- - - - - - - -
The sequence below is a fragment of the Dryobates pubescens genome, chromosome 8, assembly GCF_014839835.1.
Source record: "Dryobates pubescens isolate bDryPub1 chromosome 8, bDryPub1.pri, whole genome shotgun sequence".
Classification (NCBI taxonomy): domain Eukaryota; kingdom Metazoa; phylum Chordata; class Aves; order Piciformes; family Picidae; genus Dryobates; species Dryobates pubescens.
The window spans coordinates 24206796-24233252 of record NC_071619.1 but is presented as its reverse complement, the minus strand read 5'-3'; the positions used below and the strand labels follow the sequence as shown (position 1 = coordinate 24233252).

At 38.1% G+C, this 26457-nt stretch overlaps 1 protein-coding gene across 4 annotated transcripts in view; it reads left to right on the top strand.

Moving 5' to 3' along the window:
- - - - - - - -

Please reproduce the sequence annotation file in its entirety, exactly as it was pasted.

The sequence below is a fragment of the Dryobates pubescens genome, chromosome 8, assembly GCF_014839835.1.
Source record: "Dryobates pubescens isolate bDryPub1 chromosome 8, bDryPub1.pri, whole genome shotgun sequence".
Classification (NCBI taxonomy): domain Eukaryota; kingdom Metazoa; phylum Chordata; class Aves; order Piciformes; family Picidae; genus Dryobates; species Dryobates pubescens.
The window spans coordinates 24206796-24233252 of record NC_071619.1 but is presented as its reverse complement, the minus strand read 5'-3'; the positions used below and the strand labels follow the sequence as shown (position 1 = coordinate 24233252).

At 38.1% G+C, this 26457-nt stretch overlaps 1 protein-coding gene across 4 annotated transcripts in view; it reads left to right on the top strand.

Moving 5' to 3' along the window: